Taranta Peligna (CH): A commune in the province of Chieti. Population: 492 (2006e).

tarantate: Women who had been supposedly received the poisonous bites of tarantula spiders and then performed a ritual dance (the tarantella) to cure themselves.

tarantel: An alternate term for the tarantella dance.

tarantella: A couple dance performed in 6/8 time. Now found in many varieties throughout southern Italy, it had its beginnings in and around ancient Tarentum (mod. Taranto) as a ritual dance performed to cure the supposedly poisonous bite of the tarantula spider.

tarantismo: Apulian term for the tarantella healing ritual.

Taranto, Province of: A province of Puglia. Population: 580,189 (2007e).

Taranto (TA): A commune and provincial capital of the province of Taranto in Puglia. The earliest name of the city, Taras, may derive from the Illyrian word darandos (= “oak”), so-called because of the abundance of that type of tree. Another theory, however, suggests that the name derives from the Indo-European root ter- or tor- (= “current”).

tarantolati: An Apulian variety of the tarantella healing ritual.


Encyclopedia of Southern Italy – S


Sabatini, Andrea: See Andrea da Salerno.

Sabatus fl.: An ancient river in Bruttium identified with the modern river Savuto, in the province of Cosenza. Scholars believe that its name derives from the Indo-European root *sap-/sab- (‘to taste, perceive’).

Sabelli: an Oscan-speaking people of ancient Italy. They were a loose group and seemed to have had little or no political unity. These Oscan-speaking tribes expanded over central Italy, and by the 5th cent. B.C. seem to have occupied ancient Campania and Lucania. The Samnites and Sabines were probably Sabelli.

Sabines (Sabini): an ancient Sabellian people of central Italy, related to the Samnites and Lucanians. The Sabine territory encompassed the southern part of Umbria and western Abruzzo. According to tradition, they were named for their mythical progenitor, the god Sabus (or Sabinus). The Sabines were notable for their military prowess and their social and moral severity.  They were among the earliest peoples to pose a serious threat to the fledgling Rome. The famous myth of the “Rape of the Sabine Women” was probably based on a ritual marriage of Roman men with Sabine women to seal a treaty between the two peoples. Over time, the Sabines were eventually absorbed into the Roman state, the last of them being defeated in 292 BC by the consul Curius Dentatus.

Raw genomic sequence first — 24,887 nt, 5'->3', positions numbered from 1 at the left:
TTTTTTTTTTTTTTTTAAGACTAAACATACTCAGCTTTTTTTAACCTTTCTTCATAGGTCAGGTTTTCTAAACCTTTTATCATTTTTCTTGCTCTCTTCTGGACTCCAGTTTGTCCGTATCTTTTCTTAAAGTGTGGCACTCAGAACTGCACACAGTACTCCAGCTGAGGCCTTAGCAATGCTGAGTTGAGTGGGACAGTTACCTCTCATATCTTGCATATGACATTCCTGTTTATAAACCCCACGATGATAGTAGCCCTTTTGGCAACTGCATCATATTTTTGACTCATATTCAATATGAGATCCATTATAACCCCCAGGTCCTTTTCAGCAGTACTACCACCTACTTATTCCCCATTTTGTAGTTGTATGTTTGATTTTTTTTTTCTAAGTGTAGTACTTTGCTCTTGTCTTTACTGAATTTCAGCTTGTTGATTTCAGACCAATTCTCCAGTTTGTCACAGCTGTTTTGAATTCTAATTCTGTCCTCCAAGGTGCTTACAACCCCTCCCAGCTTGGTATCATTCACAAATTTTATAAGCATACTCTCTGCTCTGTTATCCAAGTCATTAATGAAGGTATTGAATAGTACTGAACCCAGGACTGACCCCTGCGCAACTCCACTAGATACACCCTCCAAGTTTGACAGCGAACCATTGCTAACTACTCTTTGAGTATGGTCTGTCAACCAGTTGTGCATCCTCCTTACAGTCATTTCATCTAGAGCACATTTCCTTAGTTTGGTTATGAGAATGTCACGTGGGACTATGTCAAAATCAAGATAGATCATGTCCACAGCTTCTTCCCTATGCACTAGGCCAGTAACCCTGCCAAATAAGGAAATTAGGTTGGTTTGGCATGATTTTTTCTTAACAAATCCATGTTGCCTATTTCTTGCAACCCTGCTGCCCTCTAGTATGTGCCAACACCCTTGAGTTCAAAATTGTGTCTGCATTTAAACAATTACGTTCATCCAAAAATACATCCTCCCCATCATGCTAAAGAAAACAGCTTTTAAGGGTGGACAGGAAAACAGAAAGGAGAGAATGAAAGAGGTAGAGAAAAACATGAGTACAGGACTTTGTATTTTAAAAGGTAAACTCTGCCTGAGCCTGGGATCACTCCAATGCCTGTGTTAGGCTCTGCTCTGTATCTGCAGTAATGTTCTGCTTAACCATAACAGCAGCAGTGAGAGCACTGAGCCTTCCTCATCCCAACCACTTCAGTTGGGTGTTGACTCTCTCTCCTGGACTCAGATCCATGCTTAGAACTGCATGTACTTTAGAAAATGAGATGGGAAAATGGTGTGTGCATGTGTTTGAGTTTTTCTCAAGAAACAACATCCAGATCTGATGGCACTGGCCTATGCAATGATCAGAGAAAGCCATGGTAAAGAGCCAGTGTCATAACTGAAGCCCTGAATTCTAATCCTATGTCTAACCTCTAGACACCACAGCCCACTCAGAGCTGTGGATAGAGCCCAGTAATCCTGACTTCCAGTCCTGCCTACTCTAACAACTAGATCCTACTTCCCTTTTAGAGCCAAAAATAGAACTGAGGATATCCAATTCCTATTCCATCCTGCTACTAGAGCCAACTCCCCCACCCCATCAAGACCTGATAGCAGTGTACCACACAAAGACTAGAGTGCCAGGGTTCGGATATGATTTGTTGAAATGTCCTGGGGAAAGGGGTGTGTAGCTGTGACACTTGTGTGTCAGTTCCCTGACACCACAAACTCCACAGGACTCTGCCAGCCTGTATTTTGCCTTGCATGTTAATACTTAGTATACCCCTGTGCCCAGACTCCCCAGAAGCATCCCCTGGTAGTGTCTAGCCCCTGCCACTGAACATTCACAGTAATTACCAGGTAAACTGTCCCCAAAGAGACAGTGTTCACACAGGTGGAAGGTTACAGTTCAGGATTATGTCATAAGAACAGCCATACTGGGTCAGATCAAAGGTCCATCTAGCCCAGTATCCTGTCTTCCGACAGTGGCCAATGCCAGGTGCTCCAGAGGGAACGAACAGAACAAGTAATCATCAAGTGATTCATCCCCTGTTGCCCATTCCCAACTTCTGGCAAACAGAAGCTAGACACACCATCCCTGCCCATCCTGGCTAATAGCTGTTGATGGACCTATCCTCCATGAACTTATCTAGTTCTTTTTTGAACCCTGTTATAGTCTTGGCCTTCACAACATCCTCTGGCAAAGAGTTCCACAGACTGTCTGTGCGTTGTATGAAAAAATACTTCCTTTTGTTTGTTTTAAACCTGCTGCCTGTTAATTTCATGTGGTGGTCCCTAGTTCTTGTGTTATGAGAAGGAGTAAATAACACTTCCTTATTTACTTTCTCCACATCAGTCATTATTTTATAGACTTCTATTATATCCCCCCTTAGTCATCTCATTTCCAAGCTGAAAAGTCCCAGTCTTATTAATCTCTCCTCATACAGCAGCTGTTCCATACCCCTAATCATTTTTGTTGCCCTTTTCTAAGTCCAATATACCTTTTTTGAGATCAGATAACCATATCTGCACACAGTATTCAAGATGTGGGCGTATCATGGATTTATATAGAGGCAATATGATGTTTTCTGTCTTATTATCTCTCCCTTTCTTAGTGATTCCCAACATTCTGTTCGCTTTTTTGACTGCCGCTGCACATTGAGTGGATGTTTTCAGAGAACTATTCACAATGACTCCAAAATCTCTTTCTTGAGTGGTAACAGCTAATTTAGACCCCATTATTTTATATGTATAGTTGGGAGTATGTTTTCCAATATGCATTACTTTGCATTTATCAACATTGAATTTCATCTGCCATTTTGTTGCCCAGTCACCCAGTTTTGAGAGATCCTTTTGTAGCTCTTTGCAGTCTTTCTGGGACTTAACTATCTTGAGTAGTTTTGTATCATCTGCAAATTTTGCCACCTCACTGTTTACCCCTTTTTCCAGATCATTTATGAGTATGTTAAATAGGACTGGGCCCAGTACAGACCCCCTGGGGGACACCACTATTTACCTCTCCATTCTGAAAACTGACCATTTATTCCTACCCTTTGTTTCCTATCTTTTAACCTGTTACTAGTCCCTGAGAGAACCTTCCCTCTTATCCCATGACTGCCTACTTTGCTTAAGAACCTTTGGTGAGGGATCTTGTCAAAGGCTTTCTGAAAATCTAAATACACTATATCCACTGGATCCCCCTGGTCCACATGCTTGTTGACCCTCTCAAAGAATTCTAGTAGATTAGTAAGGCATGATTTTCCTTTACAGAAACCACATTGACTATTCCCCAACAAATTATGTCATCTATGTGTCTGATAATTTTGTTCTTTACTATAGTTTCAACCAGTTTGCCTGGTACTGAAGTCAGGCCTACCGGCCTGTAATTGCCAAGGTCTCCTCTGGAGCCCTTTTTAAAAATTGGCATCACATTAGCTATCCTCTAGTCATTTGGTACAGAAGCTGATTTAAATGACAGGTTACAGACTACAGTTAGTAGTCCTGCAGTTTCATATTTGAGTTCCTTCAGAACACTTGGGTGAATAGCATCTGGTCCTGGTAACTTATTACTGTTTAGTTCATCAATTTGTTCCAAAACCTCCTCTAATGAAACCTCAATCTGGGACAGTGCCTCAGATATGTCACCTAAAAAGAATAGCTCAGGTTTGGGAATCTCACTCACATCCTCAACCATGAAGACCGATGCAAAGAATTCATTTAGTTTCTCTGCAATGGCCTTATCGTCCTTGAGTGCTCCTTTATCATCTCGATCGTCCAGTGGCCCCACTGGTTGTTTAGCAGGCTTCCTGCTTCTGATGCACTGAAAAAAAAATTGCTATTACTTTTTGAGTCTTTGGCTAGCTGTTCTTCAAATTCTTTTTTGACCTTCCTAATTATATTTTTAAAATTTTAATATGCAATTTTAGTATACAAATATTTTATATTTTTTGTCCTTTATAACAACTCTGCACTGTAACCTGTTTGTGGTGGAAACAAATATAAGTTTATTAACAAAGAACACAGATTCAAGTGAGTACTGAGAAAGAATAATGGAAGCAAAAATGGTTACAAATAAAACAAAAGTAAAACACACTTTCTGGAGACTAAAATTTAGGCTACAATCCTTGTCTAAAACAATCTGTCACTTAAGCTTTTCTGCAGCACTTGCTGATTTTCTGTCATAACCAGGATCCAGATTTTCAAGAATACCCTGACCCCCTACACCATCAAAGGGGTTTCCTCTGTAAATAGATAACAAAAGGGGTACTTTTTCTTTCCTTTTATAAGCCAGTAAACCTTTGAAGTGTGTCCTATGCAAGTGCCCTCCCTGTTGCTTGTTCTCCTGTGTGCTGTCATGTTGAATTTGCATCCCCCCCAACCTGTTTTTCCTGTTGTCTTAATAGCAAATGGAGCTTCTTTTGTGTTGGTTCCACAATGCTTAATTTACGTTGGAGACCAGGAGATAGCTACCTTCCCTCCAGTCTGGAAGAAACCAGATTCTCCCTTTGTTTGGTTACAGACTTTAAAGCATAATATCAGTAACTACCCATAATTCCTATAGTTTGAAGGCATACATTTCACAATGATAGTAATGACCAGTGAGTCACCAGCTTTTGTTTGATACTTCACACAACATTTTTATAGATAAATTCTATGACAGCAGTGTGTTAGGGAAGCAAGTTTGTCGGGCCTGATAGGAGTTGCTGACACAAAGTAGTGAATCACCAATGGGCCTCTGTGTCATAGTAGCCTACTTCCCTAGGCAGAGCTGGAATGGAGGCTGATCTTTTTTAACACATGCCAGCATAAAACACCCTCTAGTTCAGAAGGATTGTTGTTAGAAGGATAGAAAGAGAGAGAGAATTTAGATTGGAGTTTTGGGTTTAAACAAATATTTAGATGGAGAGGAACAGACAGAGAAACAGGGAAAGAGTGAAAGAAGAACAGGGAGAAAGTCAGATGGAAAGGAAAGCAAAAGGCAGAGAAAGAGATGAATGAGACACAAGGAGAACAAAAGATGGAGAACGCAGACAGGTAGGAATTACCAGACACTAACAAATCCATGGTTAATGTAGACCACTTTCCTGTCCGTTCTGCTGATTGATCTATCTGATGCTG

Sabinian, St.: Pope. (rSept 13, 604-Feb 22, 606).

Sacchini, Antonio Maria Gaspare: (b. 14 June 1730, Pozzuoli. d. 6 October 1786, Paris). Composer.

Sacco (SA): A commune in the province of Salerno.

Sala Consilina (SA): A commune in the province of Salerno.

Salandra (MT): A commune in the province of Matera. Population: 3,054 (2006e).

Salaparuta (TP): A commune in the province of Trapani.

Salapia: A city of ancient Apulia.

Salcito (CB): A commune in the province of Campobasso. Population: 694 (2006e).

Salemi (TP): A commune in the province of Trapani.

Salento (SA): A commune in the province of Salerno.

Salerno, Province of: A province in Campania. Population: 1,089,737 (2007e).

Salerno (SA): A commune and provincial capital of the province of Salerno.

Salerno, School of Medicine at: (Lat: Schola Medica Salernitana; It. Scuola Medica Salernitana). One of the earliest (if not the first) true medical schools to be founded in medieval times. It played a very important role in the gathering and dissemination of medical knowledge to Europe from the 10th to the 13th Centuries, producing some of the finest physicians of that era. The schools drew medical students and scholars from throughout the Mediterranean world and beyond. In its capacity as a teaching hospital, it treated patients using medical techniques drawn from the Classical Greco-Roman world, as well as Saracen and Jewish teachings. Beyond medicine, the school also taught its students philosophy, theology, and law; all considered important to the molding of true physicians.

Salerno, Giuseppe (lo Zoppo di Gangi): fl. 1588-1630. A painter from Gangi (PA).

Salice Salentino (LE): A commune in the province of Lecce. Population: 8,861 (2006e).

Salina: an island of the Isole Eolie (Lipari Islands).

Saline di Barletta: Earlier name, until 1879, for the town of Margherita di Savoia [FG].

Salle (PE): A commune in the province of Pescara.

Salve (LE): A commune in the province of Lecce. Population: 4,599 (2006e).

Salvitelle (SA): A commune in the province of Salerno.

Salvo di Antonio, Giovanni: fl. 1493-1525. Painter from Messina.

Salza Irpina (AV): A commune in the province of Avellino. Population: 835 (2006e).

Sambuca de Sicilia (AG): A commune in the province of Agrigento. Population: 6,328 (2006e).

Sammichele di Bari (BA): A commune in the province of Bari: Population: 6,845 (2006e).

Samnio (Molise): A province in the former kingdom of the Two Sicilies (Naples). Its territory comprised part of ancient Samnium. The smallest of the Neapolitan provinces, it had an area of about 1,200 square miles and an estimated population of about 200,000 (est 1830). It was bounded by Abruzzo Citra, the Capitanata, Principato Ultra and the Terra di Lavoro.